Good Reading : April 2011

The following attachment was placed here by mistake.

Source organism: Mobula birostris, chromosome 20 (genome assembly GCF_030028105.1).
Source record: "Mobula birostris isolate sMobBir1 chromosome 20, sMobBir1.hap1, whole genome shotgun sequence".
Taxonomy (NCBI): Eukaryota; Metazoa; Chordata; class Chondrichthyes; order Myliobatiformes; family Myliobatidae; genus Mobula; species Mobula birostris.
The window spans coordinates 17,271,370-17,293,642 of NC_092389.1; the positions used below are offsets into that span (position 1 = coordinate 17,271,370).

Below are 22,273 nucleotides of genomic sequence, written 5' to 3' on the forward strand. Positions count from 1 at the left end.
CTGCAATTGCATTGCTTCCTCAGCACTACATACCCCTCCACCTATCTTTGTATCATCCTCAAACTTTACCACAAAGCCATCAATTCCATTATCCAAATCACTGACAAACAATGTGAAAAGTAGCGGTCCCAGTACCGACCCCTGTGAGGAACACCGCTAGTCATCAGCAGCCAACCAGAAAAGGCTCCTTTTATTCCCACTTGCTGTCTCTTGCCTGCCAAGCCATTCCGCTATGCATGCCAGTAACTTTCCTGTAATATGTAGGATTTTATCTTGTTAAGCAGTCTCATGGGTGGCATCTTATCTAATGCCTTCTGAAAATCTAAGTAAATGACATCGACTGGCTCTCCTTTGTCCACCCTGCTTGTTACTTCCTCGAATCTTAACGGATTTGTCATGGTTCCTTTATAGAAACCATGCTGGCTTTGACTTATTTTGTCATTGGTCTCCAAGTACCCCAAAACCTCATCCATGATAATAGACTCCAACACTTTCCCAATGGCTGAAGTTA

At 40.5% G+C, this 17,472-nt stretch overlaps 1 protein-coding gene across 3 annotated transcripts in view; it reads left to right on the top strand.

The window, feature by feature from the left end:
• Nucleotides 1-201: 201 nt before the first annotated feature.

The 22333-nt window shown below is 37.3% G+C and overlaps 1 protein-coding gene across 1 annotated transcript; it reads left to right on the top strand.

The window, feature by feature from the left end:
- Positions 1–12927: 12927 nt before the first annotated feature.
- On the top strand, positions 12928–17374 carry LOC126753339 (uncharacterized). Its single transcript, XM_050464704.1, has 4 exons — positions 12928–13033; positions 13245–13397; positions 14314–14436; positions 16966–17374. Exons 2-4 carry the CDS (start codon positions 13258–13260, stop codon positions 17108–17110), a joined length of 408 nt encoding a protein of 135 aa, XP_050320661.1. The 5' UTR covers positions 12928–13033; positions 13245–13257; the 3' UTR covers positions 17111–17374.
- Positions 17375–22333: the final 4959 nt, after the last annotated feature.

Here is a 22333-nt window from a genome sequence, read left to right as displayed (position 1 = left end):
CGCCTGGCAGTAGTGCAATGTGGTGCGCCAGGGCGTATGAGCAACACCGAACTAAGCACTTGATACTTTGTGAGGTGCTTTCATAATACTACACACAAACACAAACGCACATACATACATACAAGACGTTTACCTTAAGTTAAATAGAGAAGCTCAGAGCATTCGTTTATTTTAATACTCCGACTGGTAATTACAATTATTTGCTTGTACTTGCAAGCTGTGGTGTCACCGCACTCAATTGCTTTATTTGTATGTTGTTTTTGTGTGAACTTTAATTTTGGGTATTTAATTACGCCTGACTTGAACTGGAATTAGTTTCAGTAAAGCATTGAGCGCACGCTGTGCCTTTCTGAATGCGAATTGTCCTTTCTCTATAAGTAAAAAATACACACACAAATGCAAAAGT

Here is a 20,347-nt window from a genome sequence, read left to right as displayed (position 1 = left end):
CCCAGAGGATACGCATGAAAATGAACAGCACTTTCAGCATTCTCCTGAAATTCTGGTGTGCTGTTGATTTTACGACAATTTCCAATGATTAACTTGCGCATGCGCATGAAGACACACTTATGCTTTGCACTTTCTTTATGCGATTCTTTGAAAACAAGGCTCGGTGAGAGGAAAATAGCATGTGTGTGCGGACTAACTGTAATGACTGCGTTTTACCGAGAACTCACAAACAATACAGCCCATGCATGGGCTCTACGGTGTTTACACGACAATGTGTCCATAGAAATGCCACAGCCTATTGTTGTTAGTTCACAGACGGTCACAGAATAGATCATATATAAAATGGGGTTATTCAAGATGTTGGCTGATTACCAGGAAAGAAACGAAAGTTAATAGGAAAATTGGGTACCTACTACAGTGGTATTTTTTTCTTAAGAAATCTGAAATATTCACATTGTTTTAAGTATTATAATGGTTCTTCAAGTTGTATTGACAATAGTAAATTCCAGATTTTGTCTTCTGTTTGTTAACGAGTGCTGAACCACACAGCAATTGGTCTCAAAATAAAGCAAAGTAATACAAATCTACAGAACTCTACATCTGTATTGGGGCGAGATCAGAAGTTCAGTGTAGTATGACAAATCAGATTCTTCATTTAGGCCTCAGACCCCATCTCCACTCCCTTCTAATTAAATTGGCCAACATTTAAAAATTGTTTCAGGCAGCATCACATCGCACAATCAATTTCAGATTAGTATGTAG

APRIL 2011 ı goodreading 49 my family when life was easy. I tried to think about the life that was before us -- tried because I was well aware that we might not make it out of the country alive. But what if we did escape? What then? Where would we go? Who would accept us? How would we survive? My mother became our rock. She was a tall willowy person with high cheekbones and an unshakeable sense of self. She had paid seven ounces of gold for each member of our family to secure a place on the boat. We were also given a small amount of gold to hide under our clothing in case we needed to barter with it during the jour ney. Hundreds of people were swar ming around the river mouth with the same sad but heroic intention: to leave their homeland for a better life. Or just a life. We were told we'd be sleeping over night in nearby abandoned markets; then, at dawn, we'd get onto the boat. It was a decrepit-looking wooden vessel 24 metres long by 3 metres wide. When the morning came there were even more people waiting -- hundreds upon hundreds of us. Somehow it looked ridiculous as well as incredible. Our names were called out, family by family, and those of us destined to travel on this particular boat began boarding it. Comfort was impossible: it was hot and humid and I was very uneasy about having to rub shoulders with people I didn't know. My family was placed near the engine -- the hottest part of the boat -- but we had no choice. We claimed as much space as we could. I remember not being able to breathe. I remember being stationary for hours on end. I remember how cramped it was and the sense of hopelessness that was beginning to overwhelm us. We were stuck there for days while more and more people scrambled onto the boat. I had never seen so many people crammed into such a small space and I had never smelt such desperation. As the boat pulled away from our homeland I hugged my knees tight and prayed hard. None of us had ever been on the open sea before. I closed my eyes to block out the pain, and also to prepare myself for perishing at sea or losing family members. During our 15 days in that boat I saw horrific things -- things that a 16-year-old should never have to see. My first brush with death came when a group of Vietnamese fisher man started firing at our boat. They chased us into the open sea and stole gold from us. They hounded us for a good four hours, by the end of which it had become clear that our boat captain had no experience in navigating the seas. It was day one and our boat was lost. It became an endless struggle to find a way of coming to terms with the pervasive smell. Of engine oil and piss. Of vomit and faeces. It was there all day and all night. After the attack by the fisher man our boat seemed to go about aimlessly for two or three days and we quickly became sick of the sight of blue skies and open sea. I was both physically exhausted and profoundly depressed. Food and water became scarce, almost as precious as the gold we had stashed. Hope was slipping away fast, and without hope what were we to survive on?On day five we began to experience engine trouble, but when we spotted a US car rier ship in the distance, hope surged.To our great relief it approached us, but we were devastated to learn they were not per mitted to carry civilians and could only help fix our engine and give us water. We were grateful for this, but as they sailed off into the distance our overwhelming feeling was of being stranded again. We weren't alone for long. Our boat was greeted by Thai pirates, who'd caught wind of the fact that Vietnamese people were escaping through the South China Sea carrying gold, other valuables and especially women. They stole, raped the women and attempted to disable our boat. A second pirate attack left me with an indelible memory. It was beyond anything one might see in the movies. These were real pirates with real weapons. Some of the men on our boat harboured ambitious plans to fight back, but it was a hopeless situation. After relentlessly chasing us down, this second group of pirates separated the men from the women. Each person was patted down in the search for gold and every bag was emptied until there was nothing of value left. And then came the moment that will forever linger in my mind. An elderly lady was asked to take the jade bangle from her wrist. She had been wearing that bangle for many years and her hand had grown too big for its removal to be possible. But this didn't deter the pirates: one of them got hold of a sledgehammer and smashed the bangle to pieces. Her scream of pain made it clear that they had smashed her wrist as well as the bangle. The pirates continued with their rampage for the next 48 hours. They raped the young girls and women over and over for hours on end.They emptied all our water drums; they cut off our anchor because they suspected we had stashed gold around it. And when this didn't satisfy them, they each pulled out a pair of pliers. We men were stripped naked and lined up like livestock. Then our mouths were yanked open and gold teeth wrenched out of us with the pliers. I will never forget the howling, the bawling and the clamouring for mercy. Something as malicious as that is very hard to forget. At this point we'd lost the will to live. Men as well as women were crying, and I think all of us were praying that we might die quickly. After we'd entered Malaysian waters we came across a vessel whose crew kindly gave us more water and food. They also promised to contact the local gover nment on our behalf so that a boat might be found to escort us to At this point we’d lost the will to live. Men as well as women were crying, and I think all of us were praying that we might die quickly.